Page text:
Other types of imaging tests, such as PET scan or MRI may be used to determine if cancer has spread to other locations in the body. 

Imaging tests

Various imaging procedures are used to diagnose breast cancer, including:

Ultrasound: This imaging test detects even slight abnormalities in dense breasts and can help determine whether a lump is a cyst (sac containing fluid) or a solid mass. Ultrasound may also be used to locate the position of a tumor in order to guide the doctor during a biopsy or aspiration procedure. For example, in some cases, surgical oncologists will use an intraoperative ultrasound during a lumpectomy to mark out the boundaries of the tumor prior to its removal.  

Before an ultrasound begins, a clear gel will be applied to the breast. Then, a small probe will be placed on top of the gel and moved over the breast area. The probe creates a picture of the inside of the breast and sends it to a computer screen. If there is a suspicious area or lump in the breast, the ultrasound images can help your doctor take a closer look at the area. It is not a painful procedure, but the pressure of the probe may feel uncomfortable. It may be done and performed in your doctor’s office. 

Mammography: Full-field digital mammography acquires sharp, digital images of the breasts with similar radiation exposure to traditional mammography. Once the digital images are received and transmitted to a high-tech, digital mammography workstation, a radiologist analyzes the images to determine the location and extent of the disease. 

Mammograms take around 20 minutes to complete. Before the test begins, you will receive a wrap gown to cover your upper body, as you will need to undress above the waist. Mammograms are performed by a mammographer—someone who is trained to operate the X-ray machine. The machine has two plates that compress or flatten the breast to take a better picture. Once you are ready to start, the mammographer will place your breast between the plates. Then, the upper plate will be lowered on top of your breast. Your breast will be compressed for a few seconds while a picture is taken. After the first picture, your breast will be repositioned, and the process will be repeated to get images of the whole breast from different angles. Each time the breast is compressed, you may feel some discomfort or even pain. However, each compression only lasts a few seconds.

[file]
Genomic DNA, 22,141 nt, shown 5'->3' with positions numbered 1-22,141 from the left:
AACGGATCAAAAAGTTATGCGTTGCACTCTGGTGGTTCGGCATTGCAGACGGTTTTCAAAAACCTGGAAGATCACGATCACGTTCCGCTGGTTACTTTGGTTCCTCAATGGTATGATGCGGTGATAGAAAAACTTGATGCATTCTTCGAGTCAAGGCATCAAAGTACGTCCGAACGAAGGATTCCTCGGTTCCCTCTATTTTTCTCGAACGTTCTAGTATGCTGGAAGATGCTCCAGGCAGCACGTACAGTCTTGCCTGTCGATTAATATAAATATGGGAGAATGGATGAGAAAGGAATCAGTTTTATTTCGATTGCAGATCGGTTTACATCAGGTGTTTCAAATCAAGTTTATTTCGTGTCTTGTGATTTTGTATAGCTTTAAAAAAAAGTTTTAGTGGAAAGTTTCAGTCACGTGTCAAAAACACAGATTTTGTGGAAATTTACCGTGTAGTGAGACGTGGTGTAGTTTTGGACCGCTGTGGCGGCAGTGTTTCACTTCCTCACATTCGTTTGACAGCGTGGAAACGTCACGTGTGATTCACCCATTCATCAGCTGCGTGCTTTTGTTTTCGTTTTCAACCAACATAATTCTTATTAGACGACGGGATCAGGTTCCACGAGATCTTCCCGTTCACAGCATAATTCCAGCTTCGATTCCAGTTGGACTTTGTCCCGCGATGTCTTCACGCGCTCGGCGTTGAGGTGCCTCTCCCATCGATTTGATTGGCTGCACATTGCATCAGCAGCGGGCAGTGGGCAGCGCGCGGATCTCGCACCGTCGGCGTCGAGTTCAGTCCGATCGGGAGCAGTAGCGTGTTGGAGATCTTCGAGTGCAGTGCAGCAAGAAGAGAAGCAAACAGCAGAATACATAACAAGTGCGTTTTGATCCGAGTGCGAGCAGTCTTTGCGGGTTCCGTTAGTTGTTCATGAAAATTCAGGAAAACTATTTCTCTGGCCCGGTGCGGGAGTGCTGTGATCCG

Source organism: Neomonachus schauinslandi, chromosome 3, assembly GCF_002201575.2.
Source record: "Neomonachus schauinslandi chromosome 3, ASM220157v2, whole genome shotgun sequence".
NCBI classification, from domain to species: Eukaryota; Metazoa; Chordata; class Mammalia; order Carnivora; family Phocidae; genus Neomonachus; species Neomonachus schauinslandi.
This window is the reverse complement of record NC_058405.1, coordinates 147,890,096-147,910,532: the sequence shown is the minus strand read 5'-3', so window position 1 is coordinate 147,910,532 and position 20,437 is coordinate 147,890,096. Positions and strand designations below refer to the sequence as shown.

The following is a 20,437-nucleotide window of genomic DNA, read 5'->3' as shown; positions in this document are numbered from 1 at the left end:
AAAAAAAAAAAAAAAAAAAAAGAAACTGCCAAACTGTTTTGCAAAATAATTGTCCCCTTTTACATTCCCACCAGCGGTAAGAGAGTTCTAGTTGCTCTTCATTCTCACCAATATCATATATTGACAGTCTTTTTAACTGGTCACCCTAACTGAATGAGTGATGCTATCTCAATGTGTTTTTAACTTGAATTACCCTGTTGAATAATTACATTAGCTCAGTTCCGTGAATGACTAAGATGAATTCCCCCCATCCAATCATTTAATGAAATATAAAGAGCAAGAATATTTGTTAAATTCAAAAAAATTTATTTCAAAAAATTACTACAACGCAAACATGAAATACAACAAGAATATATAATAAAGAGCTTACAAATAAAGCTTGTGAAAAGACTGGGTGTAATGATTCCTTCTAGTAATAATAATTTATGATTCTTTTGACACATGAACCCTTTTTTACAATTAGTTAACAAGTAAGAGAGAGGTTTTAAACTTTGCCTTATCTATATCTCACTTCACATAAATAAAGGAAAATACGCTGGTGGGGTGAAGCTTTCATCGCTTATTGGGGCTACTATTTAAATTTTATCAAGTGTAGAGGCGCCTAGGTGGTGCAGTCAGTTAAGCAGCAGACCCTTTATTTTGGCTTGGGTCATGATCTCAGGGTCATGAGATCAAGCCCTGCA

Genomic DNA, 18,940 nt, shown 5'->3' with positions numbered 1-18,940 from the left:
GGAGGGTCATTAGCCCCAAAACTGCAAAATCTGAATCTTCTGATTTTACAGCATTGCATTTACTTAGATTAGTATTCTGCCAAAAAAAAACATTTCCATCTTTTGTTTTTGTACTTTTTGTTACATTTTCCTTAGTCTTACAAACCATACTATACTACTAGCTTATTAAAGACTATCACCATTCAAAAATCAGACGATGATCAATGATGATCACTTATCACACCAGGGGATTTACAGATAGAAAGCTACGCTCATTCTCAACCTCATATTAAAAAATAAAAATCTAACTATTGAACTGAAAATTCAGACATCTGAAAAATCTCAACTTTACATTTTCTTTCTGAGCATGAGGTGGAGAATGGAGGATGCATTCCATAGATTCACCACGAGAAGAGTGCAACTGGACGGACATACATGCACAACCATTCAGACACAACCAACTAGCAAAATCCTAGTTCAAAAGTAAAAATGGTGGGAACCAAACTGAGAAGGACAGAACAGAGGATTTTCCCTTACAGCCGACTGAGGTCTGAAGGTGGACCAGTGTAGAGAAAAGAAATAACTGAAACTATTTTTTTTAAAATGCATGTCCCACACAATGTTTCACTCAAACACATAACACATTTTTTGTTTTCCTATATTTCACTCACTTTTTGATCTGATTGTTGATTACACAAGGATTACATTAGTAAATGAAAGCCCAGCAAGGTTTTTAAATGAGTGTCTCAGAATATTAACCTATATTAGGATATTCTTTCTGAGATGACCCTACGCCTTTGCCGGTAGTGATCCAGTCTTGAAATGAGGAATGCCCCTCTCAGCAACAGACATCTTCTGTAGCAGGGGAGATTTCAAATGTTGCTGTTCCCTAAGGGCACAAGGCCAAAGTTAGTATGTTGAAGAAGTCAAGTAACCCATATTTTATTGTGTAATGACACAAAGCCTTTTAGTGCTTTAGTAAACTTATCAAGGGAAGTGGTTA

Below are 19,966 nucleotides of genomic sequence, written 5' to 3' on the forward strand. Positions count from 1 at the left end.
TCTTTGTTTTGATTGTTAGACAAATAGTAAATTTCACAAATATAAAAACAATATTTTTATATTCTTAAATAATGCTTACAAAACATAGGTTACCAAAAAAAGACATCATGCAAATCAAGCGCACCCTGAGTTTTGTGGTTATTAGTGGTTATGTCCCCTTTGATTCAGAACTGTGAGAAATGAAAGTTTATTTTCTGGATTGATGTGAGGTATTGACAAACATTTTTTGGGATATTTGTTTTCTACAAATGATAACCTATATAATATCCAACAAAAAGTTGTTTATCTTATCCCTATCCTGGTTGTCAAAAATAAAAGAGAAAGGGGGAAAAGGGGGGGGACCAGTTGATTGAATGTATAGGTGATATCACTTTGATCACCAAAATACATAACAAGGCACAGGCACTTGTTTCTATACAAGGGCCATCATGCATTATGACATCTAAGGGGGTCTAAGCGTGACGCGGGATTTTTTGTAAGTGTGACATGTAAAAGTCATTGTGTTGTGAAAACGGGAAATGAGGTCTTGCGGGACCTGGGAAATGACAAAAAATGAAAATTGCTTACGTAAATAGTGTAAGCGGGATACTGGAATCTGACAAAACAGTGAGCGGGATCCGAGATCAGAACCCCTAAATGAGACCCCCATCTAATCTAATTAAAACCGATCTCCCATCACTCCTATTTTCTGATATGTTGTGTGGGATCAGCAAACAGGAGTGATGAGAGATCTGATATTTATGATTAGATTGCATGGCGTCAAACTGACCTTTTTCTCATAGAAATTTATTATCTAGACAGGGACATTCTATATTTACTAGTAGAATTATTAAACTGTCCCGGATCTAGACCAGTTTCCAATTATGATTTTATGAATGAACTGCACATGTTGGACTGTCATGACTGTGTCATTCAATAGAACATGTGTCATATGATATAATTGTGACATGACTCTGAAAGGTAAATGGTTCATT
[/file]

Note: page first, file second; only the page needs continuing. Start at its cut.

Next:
MRI (magnetic resonance imaging): With this technology, radiofrequency waves create detailed cross-sectional images of the breasts. An MRI may help identify breast tumors in addition to those detected by a mammogram. You can get an MRI scan at a hospital or a clinic. You’ll likely change into a hospital gown before the test and remove any metal objects, such as jewelry or hair clips, from your body. During the test, you’ll be lying on your stomach on a table while your breasts hang down into an opening. The table will then slide into a narrow tube where the scan will be taken. You will need to stay very still while the images are being made. The test is painless and may take up to 60 minutes.

MRI-guided breast biopsy: With this minimally invasive, image-guided procedure, radiologists use MRI technology and targeting software to locate and remove cells from a suspicious area in the breast for diagnosis and treatment planning. 

PET/CT scan: This advanced nuclear imaging technique combines positron emission tomography (PET) and computed tomography (CT) into one machine. A PET/CT scan reveals information about both the structure and function of cells and tissues in the body during a single imaging session.   

Before a PET/CT scan, an IV that injects a small amount of a radioactive substance will be placed into one of your veins. This substance is often called a “tracer,” because it helps reveal cancer in the body. The PET scan shows where the tracer is concentrated (and thus where the cancer is likely to be), while the CT scan takes X-ray images of your body from different angles. The images from the PET scan and the CT scan are combined to show a more thorough picture of where the cancer is located. 

The radioactive substance takes around 30 to 90 minutes to spread throughout the body. You may need to drink a contrast liquid (or you may receive it through an IV) to help give the images more definition. Right before the test, you’ll be asked to go to the bathroom to empty your bladder.  

The scan is painless and only takes around 30 minutes, but the entire appointment may take up to 3 hours, considering the time it takes for the tracer to absorb.   

Bone scan: This test may reveal whether breast cancer has spread to the bone. By capturing images of bones on a computer, bone scans may reveal important information, such as the location of the bone metastasis.

A bone scan is similar to a PET scan in that it starts with an injection of a radioactive substance (tracer) that helps highlight if and where cancer is located. Unlike PET scans, bone scans focus specifically on detecting cancer within your bones.

Once your bones have absorbed the substance, you will lie on your back underneath a large scanning camera that moves around your body, taking pictures of where the tracer is concentrated. It takes between one to four hours for your bones to absorb the tracer, and a whole-body scan takes around one hour. You will need to hold still for the entire scan, but it isn’t painful.  

Digital breast tomosynthesis: Tomosynthesis is similar to a standard mammogram in that it uses X-ray technology and applies the same amount of pressure to the breast. But rather than providing two views—from top to bottom and side to side—the 3-D approach captures multiple views from a variety of angles in seconds.